• Make your opening paragraph do the job for your visitor. You may ask – when the opening paragraph does it, why would one even bother reading on the next paragraphs? Well, it doesn’t go like that. The opening paragraph providing a brief answer to the visitor only means that the visitor is more interested in reading further. Include a good combining sentence after the opening paragraph to politely take your visitors down to the subsequent paragraphs. This works in case of service sites or e-magazines where visitors get to see text-rich content and the site owner wants their visitors to actually read through the content. In case of e-commerce stores, they can add less texts and more visual elements like images and videos for better engagement with their visitors.
• You can also consider maintaining a good consistency rate of posting content onto your pages.
2. Add Push Notifications
There may be a point when you would feel the bounce rate is still high even after posting extremely appealing and highly useful content consistently. You may then try and add push notifications to see if your visitors are interested in additional stuff like freebies or extra discount offers. Who knows, you may be able to hold the abandoning visitors for a few more time and some of them might even engage themselves in doing other activities on the site. You may try this trick for an improved bounce rate of your site and individual pages, as most digital marketing are using this method today.
3. Optimize Page Loading Time
Page loading speed is an important factor responsible for improving the bounce rate of the web page. Nobody likes to land or stay on a page that takes more than 3 seconds to load completely. If your loading time is higher than that, then it’s a critical warning for you that your page bounce rate will naturally be higher than you would expect because your visitors will leave the page and your site right away.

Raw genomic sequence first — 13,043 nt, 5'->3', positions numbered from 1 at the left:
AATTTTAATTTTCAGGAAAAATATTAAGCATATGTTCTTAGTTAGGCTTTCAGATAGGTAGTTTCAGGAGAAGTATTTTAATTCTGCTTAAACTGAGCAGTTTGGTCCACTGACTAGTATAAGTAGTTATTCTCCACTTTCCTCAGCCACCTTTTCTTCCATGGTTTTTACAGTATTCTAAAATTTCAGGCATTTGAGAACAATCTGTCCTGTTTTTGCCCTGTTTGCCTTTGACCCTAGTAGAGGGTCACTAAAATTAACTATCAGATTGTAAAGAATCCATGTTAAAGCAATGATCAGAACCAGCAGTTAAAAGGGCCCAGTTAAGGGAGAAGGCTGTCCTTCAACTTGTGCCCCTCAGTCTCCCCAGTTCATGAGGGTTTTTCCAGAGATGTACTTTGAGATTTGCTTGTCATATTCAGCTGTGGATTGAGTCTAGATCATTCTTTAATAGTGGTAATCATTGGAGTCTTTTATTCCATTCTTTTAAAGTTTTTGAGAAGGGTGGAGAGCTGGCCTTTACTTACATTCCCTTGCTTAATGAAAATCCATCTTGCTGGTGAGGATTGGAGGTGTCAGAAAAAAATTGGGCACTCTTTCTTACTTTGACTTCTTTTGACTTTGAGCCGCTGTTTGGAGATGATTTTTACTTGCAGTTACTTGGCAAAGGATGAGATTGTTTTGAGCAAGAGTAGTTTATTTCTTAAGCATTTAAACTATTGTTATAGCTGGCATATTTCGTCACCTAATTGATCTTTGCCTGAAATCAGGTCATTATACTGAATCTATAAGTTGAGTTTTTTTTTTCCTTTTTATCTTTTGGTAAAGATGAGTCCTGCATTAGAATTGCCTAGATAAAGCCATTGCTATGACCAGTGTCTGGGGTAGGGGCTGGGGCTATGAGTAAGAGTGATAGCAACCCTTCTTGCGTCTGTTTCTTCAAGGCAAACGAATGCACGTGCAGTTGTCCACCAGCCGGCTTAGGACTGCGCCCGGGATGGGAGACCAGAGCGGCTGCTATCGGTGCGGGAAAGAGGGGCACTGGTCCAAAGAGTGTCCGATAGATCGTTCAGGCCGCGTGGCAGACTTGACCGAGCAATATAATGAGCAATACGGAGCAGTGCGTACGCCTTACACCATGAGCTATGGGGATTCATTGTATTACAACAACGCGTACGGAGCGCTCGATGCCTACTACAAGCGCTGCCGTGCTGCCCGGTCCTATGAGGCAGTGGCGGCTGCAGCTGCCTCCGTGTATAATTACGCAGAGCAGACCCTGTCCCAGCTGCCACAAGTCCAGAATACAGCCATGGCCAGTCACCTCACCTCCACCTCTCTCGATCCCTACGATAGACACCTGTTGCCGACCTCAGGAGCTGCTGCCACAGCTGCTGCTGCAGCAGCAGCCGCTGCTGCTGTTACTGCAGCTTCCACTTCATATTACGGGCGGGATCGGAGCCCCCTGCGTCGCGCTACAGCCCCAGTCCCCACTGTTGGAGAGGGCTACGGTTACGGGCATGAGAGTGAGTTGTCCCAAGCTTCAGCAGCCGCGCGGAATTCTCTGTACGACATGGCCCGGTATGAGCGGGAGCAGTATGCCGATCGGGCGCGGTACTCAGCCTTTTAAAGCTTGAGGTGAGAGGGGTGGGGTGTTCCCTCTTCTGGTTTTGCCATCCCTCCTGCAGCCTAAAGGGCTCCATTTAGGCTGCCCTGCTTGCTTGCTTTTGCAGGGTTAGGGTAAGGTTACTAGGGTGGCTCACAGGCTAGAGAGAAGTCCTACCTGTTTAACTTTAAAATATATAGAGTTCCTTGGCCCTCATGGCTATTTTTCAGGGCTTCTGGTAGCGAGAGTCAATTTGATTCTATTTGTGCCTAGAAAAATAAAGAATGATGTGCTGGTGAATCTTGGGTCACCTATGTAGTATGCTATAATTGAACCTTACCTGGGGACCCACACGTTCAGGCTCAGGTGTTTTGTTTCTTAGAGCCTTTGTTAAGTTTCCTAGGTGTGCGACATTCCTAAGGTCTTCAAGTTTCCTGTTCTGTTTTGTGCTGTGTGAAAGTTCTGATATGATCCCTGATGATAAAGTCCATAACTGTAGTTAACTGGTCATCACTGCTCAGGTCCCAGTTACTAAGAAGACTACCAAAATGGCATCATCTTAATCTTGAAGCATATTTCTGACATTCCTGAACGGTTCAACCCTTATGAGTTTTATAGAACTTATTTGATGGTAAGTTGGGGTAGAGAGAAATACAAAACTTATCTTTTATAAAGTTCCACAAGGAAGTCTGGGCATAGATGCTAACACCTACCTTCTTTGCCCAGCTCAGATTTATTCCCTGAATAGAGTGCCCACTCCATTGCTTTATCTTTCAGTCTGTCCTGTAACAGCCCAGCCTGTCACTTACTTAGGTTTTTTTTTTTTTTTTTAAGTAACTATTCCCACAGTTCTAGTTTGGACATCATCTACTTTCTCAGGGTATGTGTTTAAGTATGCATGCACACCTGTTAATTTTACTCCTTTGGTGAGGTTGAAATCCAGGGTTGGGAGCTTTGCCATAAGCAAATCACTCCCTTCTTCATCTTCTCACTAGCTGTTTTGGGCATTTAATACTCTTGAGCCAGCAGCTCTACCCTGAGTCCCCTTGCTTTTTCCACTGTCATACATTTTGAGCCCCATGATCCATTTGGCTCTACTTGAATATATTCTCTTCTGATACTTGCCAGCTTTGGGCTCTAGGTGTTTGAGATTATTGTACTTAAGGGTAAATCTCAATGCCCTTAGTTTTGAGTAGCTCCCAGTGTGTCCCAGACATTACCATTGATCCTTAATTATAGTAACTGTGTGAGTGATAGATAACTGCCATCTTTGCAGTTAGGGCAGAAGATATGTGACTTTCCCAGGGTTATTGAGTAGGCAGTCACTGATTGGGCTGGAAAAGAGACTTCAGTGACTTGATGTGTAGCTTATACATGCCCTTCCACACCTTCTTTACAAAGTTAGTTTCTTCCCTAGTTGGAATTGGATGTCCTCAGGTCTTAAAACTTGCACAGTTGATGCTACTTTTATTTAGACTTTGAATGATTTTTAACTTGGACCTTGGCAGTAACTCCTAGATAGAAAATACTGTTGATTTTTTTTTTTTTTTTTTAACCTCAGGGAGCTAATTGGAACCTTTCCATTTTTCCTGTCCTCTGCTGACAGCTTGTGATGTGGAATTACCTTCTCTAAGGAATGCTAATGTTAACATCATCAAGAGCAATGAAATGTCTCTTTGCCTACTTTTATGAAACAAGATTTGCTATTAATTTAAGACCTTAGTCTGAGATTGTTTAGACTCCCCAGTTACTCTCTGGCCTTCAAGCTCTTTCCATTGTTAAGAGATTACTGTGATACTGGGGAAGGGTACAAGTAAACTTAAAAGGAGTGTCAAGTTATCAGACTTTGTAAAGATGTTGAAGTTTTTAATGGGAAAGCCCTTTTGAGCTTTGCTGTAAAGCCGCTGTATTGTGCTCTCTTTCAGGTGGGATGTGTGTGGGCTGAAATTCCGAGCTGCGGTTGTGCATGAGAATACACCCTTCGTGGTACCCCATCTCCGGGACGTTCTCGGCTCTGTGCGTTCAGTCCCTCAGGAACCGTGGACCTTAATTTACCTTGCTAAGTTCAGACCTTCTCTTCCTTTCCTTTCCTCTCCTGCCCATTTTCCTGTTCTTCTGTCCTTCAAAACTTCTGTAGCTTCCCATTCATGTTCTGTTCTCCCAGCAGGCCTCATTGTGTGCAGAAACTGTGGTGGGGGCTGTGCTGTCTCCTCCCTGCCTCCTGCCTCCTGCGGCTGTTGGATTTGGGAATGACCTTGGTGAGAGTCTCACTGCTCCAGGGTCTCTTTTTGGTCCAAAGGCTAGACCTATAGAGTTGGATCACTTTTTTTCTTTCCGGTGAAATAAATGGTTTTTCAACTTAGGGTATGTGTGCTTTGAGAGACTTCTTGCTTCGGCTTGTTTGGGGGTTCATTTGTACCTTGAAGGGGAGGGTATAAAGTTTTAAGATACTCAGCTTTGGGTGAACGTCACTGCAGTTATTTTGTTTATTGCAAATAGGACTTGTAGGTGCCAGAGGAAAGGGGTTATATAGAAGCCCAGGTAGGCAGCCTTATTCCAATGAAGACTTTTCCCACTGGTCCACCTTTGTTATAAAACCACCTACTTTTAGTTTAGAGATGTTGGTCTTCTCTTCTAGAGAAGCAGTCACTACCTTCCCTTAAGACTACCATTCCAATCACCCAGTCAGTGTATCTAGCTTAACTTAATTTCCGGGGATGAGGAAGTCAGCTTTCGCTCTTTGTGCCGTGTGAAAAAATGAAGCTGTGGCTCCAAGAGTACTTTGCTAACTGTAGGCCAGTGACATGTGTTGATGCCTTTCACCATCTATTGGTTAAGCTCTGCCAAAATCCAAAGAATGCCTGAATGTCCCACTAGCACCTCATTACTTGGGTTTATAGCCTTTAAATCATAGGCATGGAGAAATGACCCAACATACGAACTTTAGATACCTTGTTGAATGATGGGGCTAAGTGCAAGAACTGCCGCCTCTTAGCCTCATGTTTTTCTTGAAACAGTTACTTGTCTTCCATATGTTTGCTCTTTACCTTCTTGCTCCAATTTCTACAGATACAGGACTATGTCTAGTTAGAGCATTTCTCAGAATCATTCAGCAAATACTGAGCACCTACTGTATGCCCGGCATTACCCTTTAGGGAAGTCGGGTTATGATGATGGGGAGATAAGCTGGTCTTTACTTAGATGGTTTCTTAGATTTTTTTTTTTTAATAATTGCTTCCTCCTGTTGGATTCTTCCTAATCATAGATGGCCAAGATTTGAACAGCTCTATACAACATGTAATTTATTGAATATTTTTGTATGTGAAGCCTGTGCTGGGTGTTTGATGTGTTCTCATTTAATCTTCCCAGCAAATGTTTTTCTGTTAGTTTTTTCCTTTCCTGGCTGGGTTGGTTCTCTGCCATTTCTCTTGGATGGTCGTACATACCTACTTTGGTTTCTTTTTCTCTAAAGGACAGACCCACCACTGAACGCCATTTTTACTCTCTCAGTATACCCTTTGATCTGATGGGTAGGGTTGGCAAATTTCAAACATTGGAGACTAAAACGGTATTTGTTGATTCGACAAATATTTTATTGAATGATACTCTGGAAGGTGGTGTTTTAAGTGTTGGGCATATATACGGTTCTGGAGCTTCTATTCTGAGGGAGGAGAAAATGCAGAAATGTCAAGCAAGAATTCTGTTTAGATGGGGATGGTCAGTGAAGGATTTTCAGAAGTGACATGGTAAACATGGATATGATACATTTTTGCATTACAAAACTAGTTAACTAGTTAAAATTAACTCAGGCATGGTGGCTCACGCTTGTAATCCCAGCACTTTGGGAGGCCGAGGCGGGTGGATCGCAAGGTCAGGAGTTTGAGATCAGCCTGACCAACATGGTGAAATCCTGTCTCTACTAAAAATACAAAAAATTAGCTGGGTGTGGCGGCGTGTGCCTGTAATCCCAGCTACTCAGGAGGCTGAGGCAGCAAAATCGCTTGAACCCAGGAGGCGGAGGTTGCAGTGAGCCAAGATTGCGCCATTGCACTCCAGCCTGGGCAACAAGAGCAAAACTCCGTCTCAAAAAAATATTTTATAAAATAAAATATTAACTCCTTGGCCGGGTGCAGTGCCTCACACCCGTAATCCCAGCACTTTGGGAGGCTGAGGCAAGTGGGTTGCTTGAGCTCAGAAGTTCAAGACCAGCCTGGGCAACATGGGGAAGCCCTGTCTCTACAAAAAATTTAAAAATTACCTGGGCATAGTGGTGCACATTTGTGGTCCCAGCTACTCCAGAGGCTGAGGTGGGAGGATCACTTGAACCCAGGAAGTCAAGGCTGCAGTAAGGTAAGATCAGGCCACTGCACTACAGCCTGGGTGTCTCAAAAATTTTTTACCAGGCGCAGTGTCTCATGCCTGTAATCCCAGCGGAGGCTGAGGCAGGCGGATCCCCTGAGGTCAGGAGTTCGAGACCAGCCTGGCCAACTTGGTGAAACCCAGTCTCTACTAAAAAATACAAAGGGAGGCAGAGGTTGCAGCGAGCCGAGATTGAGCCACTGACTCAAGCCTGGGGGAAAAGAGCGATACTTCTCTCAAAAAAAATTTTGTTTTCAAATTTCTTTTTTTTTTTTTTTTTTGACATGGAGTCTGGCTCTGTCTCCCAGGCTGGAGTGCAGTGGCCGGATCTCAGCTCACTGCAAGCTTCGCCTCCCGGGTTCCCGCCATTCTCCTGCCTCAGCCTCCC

There are many different tools out there online that can test your page loading time. If you have built your website using WordPress, then there are a couple of free plugins that you can install and boost the loading speed of your web pages.
4. Perform Regular A/B Tests
A/B Testing is an effective method to optimize the bounce rate that most website owners seem to overlook, but you don’t do that. You never know a few number of small tweaks on a particular page like trying out different font types, font styles, adding a pop-up, changing the color of the call-to-action button etc. can do wonders in holding your visitors for a longer time.
There are many such things you can try and test on your landing pages that can earn you a better conversion rate by lowering the bounce rate. Perform thorough A/B testing on a regular basis to make sure your website produces more. Above all, try your best to make your website and its internal pages look good with catchy texts, attractive images, videos and slick call-to-action buttons. Adding suitable amount of white space onto a page and in between paragraphs is also a good idea to add beauty to your content.
Have you ever used any other trick(s) to reduce your site’s bounce rate that actually worked for you? Please feel free to share those in the comments below.